While I recently questioned the relevance of vision statements, I don’t see mission statements going away or losing value in the near future. The mission statement tells people what we’re all about. They’re used on both a company level and an individual level to define our reason for being.
For example, here are a couple famous mission statements:
Google’s mission: to organize the world’s information and make it universally accessible and useful.
Coca-Cola says part of their mission is “to refresh the world.”
So I think mission statements continue to be important.
Because mission statements are all about the focus of the business, a key to developing a good mission statement is involvement. One of the biggest mistakes I see companies make is having a small group of people develop their mission statement. I’ve actually seen individuals send out mission statements for an entire group. What the…??? If you’re a team, then the team should create their mission statement. Otherwise, the mission statement doesn’t mean a thing. It only speaks for the individual.
I know one of the reasons it’s tempting to create a mission statement alone or in a small group…it takes less time. Because sometimes inviting everyone means you have to invite the devil’s advocates and the naysayers. And they will want to debate. Which takes time.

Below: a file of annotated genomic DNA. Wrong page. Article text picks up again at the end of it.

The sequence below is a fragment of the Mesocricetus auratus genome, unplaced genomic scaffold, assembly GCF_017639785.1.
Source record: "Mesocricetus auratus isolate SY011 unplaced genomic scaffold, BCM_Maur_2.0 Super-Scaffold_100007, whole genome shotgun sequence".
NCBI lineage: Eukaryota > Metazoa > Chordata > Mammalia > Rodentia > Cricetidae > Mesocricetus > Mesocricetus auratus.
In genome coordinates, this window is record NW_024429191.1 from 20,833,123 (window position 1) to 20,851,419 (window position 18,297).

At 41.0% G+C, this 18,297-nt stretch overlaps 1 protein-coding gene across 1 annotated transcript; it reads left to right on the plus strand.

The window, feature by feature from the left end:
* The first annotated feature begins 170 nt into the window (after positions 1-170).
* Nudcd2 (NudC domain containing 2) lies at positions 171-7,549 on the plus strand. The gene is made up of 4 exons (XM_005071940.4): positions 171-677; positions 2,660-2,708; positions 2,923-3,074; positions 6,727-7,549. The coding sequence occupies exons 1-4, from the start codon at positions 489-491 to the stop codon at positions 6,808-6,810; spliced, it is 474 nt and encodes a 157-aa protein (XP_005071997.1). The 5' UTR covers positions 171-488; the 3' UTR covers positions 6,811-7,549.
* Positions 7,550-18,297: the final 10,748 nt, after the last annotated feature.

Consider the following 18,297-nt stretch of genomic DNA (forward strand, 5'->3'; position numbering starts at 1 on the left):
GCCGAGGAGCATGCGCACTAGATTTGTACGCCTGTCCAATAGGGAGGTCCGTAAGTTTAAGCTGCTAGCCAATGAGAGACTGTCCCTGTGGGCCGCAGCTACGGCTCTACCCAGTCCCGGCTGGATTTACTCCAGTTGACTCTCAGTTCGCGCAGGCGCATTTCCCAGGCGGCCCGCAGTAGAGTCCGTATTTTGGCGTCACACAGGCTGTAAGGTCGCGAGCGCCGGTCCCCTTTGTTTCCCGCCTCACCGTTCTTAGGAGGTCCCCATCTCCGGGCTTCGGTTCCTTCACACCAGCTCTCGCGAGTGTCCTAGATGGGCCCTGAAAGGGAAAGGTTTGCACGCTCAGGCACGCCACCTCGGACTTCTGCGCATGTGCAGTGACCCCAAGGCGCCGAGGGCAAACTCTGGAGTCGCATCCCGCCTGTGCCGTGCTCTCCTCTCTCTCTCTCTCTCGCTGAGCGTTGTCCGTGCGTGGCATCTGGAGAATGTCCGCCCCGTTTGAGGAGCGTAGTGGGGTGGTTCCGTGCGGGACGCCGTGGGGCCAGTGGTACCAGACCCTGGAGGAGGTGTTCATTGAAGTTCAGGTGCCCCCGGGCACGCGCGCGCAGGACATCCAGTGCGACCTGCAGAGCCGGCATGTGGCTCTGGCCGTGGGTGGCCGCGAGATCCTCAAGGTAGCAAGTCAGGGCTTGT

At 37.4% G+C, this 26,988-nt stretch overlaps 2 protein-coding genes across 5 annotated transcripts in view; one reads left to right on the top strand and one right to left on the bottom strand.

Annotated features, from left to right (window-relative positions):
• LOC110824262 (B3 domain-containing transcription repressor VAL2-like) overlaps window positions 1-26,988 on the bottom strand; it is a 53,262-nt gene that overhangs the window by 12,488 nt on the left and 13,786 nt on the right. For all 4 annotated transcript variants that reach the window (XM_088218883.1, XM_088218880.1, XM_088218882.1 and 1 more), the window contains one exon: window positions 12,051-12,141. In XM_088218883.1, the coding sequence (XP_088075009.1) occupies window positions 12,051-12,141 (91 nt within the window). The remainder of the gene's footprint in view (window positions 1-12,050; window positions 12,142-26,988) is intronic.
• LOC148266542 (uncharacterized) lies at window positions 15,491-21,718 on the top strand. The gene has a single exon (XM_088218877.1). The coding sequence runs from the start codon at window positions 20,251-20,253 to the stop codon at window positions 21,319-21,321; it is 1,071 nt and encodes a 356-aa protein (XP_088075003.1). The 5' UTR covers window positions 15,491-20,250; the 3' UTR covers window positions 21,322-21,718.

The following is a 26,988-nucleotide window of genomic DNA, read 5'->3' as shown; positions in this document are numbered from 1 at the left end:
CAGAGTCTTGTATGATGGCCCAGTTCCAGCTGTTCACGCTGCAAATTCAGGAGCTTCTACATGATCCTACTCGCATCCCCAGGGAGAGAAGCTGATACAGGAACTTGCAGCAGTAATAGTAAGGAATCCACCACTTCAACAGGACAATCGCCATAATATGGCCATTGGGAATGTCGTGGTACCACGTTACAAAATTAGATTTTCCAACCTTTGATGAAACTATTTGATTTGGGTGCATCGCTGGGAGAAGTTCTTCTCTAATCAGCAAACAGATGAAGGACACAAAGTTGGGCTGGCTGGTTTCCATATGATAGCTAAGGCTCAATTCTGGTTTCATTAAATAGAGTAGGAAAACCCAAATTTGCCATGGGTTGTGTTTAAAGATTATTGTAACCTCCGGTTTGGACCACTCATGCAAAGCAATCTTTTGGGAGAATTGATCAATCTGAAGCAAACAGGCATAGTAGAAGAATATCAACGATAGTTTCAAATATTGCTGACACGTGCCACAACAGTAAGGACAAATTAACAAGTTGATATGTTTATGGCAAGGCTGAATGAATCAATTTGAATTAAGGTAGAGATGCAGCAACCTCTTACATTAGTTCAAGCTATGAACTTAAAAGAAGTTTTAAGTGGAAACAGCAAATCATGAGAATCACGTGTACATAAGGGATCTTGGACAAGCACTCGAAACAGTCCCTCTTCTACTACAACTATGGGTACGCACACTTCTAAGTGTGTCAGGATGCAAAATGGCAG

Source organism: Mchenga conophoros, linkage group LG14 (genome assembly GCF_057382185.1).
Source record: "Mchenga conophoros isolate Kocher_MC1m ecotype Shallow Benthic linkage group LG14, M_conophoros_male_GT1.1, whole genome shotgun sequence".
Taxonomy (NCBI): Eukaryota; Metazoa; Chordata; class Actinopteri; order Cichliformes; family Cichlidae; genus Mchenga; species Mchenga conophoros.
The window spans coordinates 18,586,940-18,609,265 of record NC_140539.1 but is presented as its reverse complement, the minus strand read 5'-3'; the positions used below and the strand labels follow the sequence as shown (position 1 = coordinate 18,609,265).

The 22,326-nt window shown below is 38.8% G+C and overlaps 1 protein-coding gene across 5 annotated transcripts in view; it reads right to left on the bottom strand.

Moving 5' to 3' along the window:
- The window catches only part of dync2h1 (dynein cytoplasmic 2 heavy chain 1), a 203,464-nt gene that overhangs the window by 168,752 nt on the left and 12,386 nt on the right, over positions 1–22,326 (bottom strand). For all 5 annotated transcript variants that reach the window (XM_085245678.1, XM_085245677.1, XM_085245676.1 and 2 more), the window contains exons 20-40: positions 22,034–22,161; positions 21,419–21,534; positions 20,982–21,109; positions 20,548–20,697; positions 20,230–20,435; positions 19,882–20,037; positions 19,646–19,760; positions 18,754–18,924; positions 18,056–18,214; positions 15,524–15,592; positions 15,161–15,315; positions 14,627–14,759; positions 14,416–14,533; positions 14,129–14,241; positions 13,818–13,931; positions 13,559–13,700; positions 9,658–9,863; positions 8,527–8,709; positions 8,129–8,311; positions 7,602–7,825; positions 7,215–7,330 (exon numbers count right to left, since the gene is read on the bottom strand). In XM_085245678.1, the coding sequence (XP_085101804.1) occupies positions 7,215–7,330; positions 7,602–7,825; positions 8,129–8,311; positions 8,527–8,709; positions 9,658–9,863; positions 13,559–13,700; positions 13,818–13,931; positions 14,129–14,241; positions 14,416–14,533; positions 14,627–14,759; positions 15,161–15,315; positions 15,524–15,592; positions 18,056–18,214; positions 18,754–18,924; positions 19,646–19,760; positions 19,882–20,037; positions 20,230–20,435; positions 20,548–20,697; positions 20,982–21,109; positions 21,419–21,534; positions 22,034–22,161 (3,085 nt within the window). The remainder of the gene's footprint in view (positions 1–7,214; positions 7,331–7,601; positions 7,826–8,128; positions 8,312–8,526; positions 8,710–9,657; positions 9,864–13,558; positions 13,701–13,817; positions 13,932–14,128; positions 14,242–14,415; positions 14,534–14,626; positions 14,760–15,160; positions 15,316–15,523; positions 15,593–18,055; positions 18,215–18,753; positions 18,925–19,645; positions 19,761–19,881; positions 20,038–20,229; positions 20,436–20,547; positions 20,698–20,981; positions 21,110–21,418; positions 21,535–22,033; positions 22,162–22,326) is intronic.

Deep down inside, you know they should be there. If you exclude them, then you run the risk of them undermining your efforts. They will go around telling everyone how they weren’t included. And, even if they are a PITA, you look worse because it appears cliquish.
I once was challenged with the task of putting together a strategic plan for a non-profit organization. In their 30 year existence, they never had one. I wanted to make the process as inclusive as possible but several people told me I was crazy to try to have 60 people work on a strategic plan. But we found a terrific partner to help lead us through the process.
Side note: Even if you do strategic planning for a living like me, when I need to be part of the process instead of facilitate, I hire a professional. Trying to run the meeting and be a participant is a recipe for disaster. You know that old saying about being your own lawyer…
Anyhoo, one activity that really helped us solidify our mission was a variation on the traditional SWOT analysis. You know SWOT – strengths, weaknesses, opportunities and threats. To keep our group focused on the positive – we used the process of appreciative inquiry to talk about:
- The activities we do now,
- The things we want to do in the future and
- The steps we would need to accomplish in order to achieve the roadmap we had created for ourselves.
It’s a great exercise that really works. Besides being a positive way to talk about the organization, this type of process allows for a tremendous level of participation.
As our companies are starting to think about next year and what we hope to accomplish, go back and revisit your mission. Are you comfortable with it? If not, think about those three questions above and how you can position yourself and your company for the future.
Image courtesy of Morio0